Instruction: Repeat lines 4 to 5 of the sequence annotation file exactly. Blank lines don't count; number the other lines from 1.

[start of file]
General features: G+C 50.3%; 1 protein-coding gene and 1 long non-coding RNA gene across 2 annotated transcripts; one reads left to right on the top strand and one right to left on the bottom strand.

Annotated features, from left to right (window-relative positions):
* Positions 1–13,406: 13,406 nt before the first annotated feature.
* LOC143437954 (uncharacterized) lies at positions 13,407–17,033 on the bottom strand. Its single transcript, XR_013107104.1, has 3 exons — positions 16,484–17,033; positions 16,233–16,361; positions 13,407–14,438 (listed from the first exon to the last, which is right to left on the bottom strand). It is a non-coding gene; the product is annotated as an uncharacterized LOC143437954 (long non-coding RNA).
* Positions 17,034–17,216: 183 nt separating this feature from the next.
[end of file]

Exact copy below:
* LOC143437954 (uncharacterized) lies at positions 13,407–17,033 on the bottom strand. Its single transcript, XR_013107104.1, has 3 exons — positions 16,484–17,033; positions 16,233–16,361; positions 13,407–14,438 (listed from the first exon to the last, which is right to left on the bottom strand). It is a non-coding gene; the product is annotated as an uncharacterized LOC143437954 (long non-coding RNA).
* Positions 17,034–17,216: 183 nt separating this feature from the next.